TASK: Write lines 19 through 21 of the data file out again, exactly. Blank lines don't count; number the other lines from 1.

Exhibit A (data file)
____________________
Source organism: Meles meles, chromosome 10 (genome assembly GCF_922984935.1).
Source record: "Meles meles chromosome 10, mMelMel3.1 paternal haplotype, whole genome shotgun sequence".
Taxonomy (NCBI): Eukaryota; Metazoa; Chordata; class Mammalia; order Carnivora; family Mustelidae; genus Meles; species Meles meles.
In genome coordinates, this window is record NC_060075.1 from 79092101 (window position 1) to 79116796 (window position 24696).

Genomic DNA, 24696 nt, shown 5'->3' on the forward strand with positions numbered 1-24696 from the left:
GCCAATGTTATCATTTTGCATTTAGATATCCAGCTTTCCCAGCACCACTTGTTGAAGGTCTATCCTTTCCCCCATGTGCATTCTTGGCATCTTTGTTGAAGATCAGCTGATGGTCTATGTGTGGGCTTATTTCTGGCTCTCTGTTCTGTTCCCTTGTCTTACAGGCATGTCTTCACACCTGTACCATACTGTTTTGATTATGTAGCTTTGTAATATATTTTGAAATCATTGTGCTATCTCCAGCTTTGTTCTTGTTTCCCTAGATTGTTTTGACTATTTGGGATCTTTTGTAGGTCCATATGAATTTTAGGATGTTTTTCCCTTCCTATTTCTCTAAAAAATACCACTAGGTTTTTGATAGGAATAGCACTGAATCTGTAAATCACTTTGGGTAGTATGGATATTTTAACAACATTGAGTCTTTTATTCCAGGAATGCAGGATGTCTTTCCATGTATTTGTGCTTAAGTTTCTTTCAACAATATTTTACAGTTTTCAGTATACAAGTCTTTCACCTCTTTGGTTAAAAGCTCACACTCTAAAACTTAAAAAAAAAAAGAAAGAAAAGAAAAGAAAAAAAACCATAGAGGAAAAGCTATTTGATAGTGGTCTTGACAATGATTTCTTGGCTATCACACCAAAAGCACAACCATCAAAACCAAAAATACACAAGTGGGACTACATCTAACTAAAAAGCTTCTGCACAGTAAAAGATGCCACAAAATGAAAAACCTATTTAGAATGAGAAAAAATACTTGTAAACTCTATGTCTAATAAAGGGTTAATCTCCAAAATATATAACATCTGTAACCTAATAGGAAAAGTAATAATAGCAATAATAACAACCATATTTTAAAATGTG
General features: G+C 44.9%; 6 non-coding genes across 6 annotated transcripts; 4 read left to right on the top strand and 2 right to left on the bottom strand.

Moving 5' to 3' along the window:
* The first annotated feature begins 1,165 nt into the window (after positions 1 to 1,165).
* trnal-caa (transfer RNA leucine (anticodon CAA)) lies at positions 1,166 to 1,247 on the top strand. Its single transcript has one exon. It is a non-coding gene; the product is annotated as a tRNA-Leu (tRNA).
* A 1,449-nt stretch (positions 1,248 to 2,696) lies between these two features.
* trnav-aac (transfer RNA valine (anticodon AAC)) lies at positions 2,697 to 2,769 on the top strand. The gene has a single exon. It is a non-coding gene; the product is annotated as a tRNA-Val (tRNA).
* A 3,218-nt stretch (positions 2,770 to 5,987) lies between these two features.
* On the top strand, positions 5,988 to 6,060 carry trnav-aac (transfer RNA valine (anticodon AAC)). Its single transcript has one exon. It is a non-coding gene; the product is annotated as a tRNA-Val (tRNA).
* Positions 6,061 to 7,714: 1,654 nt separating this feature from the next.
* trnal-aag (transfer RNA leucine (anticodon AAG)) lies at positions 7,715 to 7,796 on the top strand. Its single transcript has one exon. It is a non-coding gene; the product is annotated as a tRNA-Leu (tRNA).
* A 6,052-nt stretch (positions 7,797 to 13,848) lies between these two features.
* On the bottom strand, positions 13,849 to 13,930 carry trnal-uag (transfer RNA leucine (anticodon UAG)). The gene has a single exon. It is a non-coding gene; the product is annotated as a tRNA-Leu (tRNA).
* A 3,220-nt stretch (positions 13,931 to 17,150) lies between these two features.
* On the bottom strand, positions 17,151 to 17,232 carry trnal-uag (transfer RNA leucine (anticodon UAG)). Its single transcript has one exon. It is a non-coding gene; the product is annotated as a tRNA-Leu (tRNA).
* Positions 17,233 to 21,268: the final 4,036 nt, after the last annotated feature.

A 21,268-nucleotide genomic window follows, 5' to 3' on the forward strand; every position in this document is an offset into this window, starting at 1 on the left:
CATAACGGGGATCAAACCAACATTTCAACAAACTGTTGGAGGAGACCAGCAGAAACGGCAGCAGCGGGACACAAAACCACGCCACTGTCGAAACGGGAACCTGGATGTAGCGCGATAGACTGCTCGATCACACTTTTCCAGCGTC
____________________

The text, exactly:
* A 3,220-nt stretch (positions 13,931 to 17,150) lies between these two features.
* On the bottom strand, positions 17,151 to 17,232 carry trnal-uag (transfer RNA leucine (anticodon UAG)). Its single transcript has one exon. It is a non-coding gene; the product is annotated as a tRNA-Leu (tRNA).
* Positions 17,233 to 21,268: the final 4,036 nt, after the last annotated feature.